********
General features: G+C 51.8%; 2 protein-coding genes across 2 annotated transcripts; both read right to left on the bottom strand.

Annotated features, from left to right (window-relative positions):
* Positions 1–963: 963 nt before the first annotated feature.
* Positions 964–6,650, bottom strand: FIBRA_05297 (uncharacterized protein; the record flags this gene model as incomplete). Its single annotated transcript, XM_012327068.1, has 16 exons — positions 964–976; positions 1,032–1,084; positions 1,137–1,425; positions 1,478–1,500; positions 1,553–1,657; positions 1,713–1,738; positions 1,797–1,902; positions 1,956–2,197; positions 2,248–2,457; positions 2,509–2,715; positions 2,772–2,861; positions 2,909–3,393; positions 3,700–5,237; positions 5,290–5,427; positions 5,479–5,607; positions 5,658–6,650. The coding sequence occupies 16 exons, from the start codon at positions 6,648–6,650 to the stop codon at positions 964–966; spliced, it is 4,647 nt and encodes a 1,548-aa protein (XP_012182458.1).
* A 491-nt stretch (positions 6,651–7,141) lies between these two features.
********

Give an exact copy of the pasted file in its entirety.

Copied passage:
General features: G+C 51.8%; 2 protein-coding genes across 2 annotated transcripts; both read right to left on the bottom strand.

Annotated features, from left to right (window-relative positions):
* Positions 1–963: 963 nt before the first annotated feature.
* Positions 964–6,650, bottom strand: FIBRA_05297 (uncharacterized protein; the record flags this gene model as incomplete). Its single annotated transcript, XM_012327068.1, has 16 exons — positions 964–976; positions 1,032–1,084; positions 1,137–1,425; positions 1,478–1,500; positions 1,553–1,657; positions 1,713–1,738; positions 1,797–1,902; positions 1,956–2,197; positions 2,248–2,457; positions 2,509–2,715; positions 2,772–2,861; positions 2,909–3,393; positions 3,700–5,237; positions 5,290–5,427; positions 5,479–5,607; positions 5,658–6,650. The coding sequence occupies 16 exons, from the start codon at positions 6,648–6,650 to the stop codon at positions 964–966; spliced, it is 4,647 nt and encodes a 1,548-aa protein (XP_012182458.1).
* A 491-nt stretch (positions 6,651–7,141) lies between these two features.